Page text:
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Tuesday, 07 April 2015 18:53

Rats Understand & React to Facial Expressions of Other Rats, but What About Birds?

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Several years ago, while working on my undergraduate degree in biology, I took a course in vertebrate zoology. This course required the rote memorization of hundreds of traits about both extinct and extant (still living today) families of vertebrates, from the solemnly repulsive hagfish to our familiar and celebrated mammals. One of the traits that was listed for our memorization was that birds do not possess facial expressions.

Jazzy2It was at this point when I really began to lose trust in the integrity of the subject matter of the class. Having shared my home with a cockatiel (a small parrot) for a few years at that point, I knew beyond a reasonable doubt that this parrot conveyed emotions through her facial expressions. By reading her eyes I was able to understand and predict quite well how this bird, Jazzy, was feeling and how she might react to a stimulus.

A quick search of Google for “facial expressions in birds” brings up many descriptions by those familiar with birds that confirm my observation: Yes birds do indeed have facial expressions. However, using the same search terms on Google Scholar shows that science has not yet caught up with this notion. This underscores the fact that just because an idea has not yet been scientifically tested does not mean that it is not true, and prods us to use the precautionary approach where hard evidence for animal sentience and cognition is not yet available.

Last week, another building block was added to the wall of knowledge of facial expressions in nonhuman animals. While researchers had previously found that rats do in fact possess facial expressions, researchers had not yet determined whether rat facial expressions play a role in communication among rats.

The article demonstrated that rats can in fact interpret the facial and body expressions of other rats and react to them. Researchers placed rats in a cage which had three compartments: a middle compartment which opened on one side to a compartment where the image of a rat grimacing in pain was placed, and on the other side a compartment where the image of a rat with a neutral facial expression was placed.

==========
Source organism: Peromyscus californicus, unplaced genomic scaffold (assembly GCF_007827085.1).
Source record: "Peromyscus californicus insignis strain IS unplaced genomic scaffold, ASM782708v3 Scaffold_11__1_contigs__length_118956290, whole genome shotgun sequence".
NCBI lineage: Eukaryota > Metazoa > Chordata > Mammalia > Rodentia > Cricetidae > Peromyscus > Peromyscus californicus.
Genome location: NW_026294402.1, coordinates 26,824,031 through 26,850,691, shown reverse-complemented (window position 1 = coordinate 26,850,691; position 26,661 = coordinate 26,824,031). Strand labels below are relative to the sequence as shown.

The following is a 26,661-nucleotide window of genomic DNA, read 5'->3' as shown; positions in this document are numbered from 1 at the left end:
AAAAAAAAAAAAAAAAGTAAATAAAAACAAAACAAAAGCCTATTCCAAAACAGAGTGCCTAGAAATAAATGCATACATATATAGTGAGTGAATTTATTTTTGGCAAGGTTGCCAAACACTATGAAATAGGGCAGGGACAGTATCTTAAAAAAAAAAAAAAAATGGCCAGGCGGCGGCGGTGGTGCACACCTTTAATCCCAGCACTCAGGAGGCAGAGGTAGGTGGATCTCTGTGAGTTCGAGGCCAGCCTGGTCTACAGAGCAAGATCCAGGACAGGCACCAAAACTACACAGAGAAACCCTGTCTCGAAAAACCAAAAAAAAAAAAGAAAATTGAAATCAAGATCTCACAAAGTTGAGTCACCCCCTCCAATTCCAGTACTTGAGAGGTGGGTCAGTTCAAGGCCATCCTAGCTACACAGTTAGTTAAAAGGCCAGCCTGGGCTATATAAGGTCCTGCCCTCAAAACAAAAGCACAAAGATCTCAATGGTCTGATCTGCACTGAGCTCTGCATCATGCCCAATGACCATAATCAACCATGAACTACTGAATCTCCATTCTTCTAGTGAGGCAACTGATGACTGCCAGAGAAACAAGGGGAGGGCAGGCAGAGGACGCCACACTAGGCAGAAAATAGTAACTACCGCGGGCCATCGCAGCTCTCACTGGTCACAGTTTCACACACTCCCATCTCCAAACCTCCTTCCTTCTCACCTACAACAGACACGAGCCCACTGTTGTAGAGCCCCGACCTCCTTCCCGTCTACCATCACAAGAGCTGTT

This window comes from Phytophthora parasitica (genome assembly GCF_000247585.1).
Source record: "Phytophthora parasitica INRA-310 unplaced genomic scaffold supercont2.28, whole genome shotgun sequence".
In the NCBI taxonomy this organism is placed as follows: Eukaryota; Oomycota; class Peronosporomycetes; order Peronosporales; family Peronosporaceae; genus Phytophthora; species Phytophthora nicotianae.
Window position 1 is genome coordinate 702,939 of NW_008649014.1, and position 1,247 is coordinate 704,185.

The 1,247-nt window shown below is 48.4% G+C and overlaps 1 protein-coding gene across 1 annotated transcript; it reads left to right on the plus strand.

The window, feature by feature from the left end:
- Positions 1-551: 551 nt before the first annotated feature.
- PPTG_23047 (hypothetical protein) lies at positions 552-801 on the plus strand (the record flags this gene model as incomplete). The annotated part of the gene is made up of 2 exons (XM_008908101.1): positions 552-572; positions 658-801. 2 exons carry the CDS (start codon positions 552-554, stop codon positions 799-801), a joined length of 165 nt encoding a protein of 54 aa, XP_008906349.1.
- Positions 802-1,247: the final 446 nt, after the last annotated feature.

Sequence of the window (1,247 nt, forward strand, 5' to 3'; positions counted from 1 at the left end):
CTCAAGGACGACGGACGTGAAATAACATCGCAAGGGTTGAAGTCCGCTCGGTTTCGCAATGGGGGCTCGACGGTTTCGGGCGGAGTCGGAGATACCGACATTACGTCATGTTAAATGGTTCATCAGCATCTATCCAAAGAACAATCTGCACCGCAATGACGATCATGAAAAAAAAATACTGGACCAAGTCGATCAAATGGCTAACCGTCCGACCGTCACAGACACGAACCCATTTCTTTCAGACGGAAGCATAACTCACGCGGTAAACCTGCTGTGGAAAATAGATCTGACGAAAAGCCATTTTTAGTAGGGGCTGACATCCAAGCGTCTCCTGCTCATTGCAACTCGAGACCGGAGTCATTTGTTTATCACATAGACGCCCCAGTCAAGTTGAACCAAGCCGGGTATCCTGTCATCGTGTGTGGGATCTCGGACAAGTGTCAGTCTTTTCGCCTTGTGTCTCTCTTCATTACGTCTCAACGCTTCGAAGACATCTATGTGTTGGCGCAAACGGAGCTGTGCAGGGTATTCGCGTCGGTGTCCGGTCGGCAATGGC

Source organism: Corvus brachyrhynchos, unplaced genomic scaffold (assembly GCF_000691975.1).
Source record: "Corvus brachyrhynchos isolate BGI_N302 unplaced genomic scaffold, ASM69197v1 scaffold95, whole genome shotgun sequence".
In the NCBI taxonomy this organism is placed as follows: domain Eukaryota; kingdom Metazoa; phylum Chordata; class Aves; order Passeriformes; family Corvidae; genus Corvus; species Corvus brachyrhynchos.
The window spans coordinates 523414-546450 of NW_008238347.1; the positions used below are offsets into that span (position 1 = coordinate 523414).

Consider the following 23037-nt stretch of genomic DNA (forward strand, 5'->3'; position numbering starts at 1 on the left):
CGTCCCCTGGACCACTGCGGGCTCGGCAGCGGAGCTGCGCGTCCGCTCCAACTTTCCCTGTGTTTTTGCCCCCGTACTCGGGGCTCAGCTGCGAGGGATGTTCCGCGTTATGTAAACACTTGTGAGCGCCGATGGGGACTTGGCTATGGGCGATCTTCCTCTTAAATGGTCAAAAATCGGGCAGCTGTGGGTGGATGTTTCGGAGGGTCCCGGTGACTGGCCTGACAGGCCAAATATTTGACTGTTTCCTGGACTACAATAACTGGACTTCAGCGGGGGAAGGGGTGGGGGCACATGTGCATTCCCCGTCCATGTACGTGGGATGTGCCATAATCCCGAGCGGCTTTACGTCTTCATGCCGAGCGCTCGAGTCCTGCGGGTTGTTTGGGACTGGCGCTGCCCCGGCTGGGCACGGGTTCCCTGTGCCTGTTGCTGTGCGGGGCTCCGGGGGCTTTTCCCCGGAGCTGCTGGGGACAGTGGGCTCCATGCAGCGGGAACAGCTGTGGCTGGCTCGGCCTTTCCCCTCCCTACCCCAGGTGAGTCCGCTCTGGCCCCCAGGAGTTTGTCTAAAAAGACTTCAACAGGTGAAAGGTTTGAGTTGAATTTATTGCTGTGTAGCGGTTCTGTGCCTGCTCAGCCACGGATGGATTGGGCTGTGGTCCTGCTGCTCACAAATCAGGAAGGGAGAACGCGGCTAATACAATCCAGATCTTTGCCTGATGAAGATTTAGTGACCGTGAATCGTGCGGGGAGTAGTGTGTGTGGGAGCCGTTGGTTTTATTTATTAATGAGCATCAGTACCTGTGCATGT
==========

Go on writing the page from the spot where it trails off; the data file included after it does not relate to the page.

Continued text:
As predicted, the rats spent more time in the compartment with the image of the neutral rat than the grimacing rat, showing that the rat was interpreting and reacting to the information expressed in the other rat’s face. While some facial expressions, such as fear, are suspected to serve a physiological purpose (widened eyes facilitate rapid eye movements and increase field of vision), there is no doubt that humans use facial expressions to convey our emotional state and intentions. If rats are able to interpret the facial expressions of others in their species as well, then it is reasonable to suspect that many other animals have inherited the same ability through evolution.

Just because no one has investigated whether birds have facial expressions yet does not mean that they do not have them. While the capacity for facial expressions may seem a bit unrelated to animal welfare, it is important to note that important gaps exist for various species in terms of understanding their capacity to suffer and experience various emotional states. These gaps do not mean that these species do not feel emotive states, and assuming that they do not only on the basis of a lack of evidence has the potential to contribute to substantial animal welfare problems.

As we continue to learn about the sentience and cognition of individual species, it is important that we realize that science can only provide a finite number of tests relative to the seemingly infinite species on the planet. If we ignore the precautionary principle, this can lead to some species being treated unfairly simply because their true natures and capacities are misunderstood due to lack of evidence. This is why it is vitally important for advocacy organizations to urge application of the precautionary principle to sentience and cognitive abilities of species.

Photo credit: "Jazzy," courtesy of author 

Jessica Bridgers

Jessica is the Executive Director at World Animal Net. Having received a B.S. in biology with minors in chemistry and anthropology from the University of New Mexico, she combines a scientific background with a passion for animal protection. She completed her M.S. in Animals and Public Policy from Tufts University and internships with Humane Society International, Animal Protection of New Mexico, and the New England Anti-Vivisection Society before arriving at World Animal Net. In her free time, she volunteers with horse and wildlife rescues. 


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